In a recent editorial entitled “Denying Access to the Ballot,” the New York Times came out against some newly proposed voter reforms due to a fear that they might be discriminatory against the poor, the elderly, and minorities:
“It has been clear since 2000 that the election system is in serious need of reform. But the commission led by James Baker III and former President Jimmy Carter has come up with a plan that is worse than no reform at all. Its good ideas are outweighed by one very bad idea: a voter identification requirement that would prevent large numbers of poor, black and elderly people from voting.”
“But the bombshell recommendation is for the states to require voters to have drivers' licenses or a government-issued photo ID. That would not be a great burden for people who have drivers' licenses, but it would be for those who don't, and they are disproportionately poor, elderly or members of minorities.”
Having been a bank manager for six years, I know these statements to be 100% false.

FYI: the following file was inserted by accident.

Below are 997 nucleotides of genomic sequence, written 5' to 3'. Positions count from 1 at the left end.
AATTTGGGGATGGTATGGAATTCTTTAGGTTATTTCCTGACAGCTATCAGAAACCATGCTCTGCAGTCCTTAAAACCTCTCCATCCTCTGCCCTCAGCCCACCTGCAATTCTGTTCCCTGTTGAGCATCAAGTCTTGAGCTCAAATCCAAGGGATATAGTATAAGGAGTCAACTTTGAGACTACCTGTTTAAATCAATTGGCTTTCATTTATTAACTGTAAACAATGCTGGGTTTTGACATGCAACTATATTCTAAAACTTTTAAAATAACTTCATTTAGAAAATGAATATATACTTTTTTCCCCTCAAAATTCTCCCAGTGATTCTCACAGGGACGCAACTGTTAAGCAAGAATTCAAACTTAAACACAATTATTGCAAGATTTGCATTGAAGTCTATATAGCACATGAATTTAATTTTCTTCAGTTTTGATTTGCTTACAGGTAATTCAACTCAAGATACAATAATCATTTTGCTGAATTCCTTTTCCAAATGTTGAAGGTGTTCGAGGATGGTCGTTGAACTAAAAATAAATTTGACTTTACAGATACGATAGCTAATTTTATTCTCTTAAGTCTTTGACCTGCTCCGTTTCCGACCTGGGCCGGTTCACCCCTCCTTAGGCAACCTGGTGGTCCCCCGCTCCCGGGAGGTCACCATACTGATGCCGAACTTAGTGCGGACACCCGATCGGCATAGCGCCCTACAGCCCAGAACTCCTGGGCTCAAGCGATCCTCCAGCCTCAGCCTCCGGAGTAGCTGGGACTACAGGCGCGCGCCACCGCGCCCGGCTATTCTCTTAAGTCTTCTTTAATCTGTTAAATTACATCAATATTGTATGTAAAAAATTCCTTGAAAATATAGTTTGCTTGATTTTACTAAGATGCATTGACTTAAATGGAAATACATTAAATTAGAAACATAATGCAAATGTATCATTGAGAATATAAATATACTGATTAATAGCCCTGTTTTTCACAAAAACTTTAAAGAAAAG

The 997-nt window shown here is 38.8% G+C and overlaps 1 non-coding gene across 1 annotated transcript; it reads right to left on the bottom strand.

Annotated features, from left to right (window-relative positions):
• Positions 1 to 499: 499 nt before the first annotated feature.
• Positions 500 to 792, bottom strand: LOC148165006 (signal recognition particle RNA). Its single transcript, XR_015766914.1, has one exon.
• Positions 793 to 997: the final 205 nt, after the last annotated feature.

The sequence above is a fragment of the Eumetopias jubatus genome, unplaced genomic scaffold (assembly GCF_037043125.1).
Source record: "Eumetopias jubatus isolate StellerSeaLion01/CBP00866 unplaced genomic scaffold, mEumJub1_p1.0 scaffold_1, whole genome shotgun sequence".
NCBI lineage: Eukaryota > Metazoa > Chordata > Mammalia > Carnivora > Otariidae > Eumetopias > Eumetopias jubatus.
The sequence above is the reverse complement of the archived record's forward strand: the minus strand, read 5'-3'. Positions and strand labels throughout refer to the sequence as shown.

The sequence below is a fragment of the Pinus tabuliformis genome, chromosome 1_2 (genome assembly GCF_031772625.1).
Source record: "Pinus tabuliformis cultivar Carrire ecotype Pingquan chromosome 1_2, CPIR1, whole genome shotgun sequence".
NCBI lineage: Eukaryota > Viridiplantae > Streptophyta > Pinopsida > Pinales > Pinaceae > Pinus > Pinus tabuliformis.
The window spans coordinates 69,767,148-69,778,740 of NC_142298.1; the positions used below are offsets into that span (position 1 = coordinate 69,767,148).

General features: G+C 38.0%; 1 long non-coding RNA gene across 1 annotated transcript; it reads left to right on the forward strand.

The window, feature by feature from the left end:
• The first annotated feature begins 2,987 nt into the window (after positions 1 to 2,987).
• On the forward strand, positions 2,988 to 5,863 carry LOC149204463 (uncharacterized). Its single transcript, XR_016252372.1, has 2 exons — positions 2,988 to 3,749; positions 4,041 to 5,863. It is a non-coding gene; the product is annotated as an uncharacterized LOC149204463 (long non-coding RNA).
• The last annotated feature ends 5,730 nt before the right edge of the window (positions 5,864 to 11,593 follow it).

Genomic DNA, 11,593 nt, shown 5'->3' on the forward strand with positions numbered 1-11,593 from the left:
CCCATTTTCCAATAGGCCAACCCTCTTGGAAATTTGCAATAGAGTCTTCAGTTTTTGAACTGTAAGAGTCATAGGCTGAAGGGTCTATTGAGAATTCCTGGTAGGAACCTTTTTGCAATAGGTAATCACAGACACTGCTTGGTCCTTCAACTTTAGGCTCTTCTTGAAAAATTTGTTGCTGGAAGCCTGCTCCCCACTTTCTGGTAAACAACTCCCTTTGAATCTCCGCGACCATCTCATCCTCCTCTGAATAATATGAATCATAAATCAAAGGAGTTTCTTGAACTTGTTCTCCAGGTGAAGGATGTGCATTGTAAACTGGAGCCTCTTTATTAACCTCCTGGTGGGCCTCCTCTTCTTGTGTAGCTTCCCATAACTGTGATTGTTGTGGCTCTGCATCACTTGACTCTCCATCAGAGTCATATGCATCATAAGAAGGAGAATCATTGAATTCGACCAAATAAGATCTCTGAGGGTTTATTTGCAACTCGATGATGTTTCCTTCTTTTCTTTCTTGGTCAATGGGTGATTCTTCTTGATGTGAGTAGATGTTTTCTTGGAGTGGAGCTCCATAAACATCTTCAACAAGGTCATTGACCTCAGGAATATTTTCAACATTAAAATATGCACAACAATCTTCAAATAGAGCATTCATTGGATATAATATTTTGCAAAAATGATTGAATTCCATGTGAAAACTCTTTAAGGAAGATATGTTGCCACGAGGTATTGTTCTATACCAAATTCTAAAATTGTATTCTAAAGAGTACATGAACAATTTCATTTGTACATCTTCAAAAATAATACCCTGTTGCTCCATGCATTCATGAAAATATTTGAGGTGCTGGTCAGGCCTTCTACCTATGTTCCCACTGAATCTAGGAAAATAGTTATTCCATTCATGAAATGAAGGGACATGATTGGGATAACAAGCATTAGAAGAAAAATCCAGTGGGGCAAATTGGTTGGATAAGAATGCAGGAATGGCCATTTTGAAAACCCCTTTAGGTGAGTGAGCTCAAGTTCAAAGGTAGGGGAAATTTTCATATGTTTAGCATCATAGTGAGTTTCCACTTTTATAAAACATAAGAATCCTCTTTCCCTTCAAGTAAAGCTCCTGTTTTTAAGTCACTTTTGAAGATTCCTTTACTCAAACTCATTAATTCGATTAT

In reality, every adult American regardless of age or income level needs a valid ID to transact business of any kind. For instance, let’s assume a poor member of the society is receiving some form of government check from an entitlement program. In order to cash this check at a bank or check cashing center, said person needs an ID. Period. NO exceptions.
And, if the person is receiving these funds electronically into a bank account, said person would need a valid ID to open such account. Period. NO exceptions.
Obviously, the same is true of a senior citizen who is trying to negotiate a Social Security check, or a distribution from a retirement account. As such, this issue is a red herring, and Jimmy Carter knows it.
Strangely, one of his strongest proponents, the New York Times, doesn’t.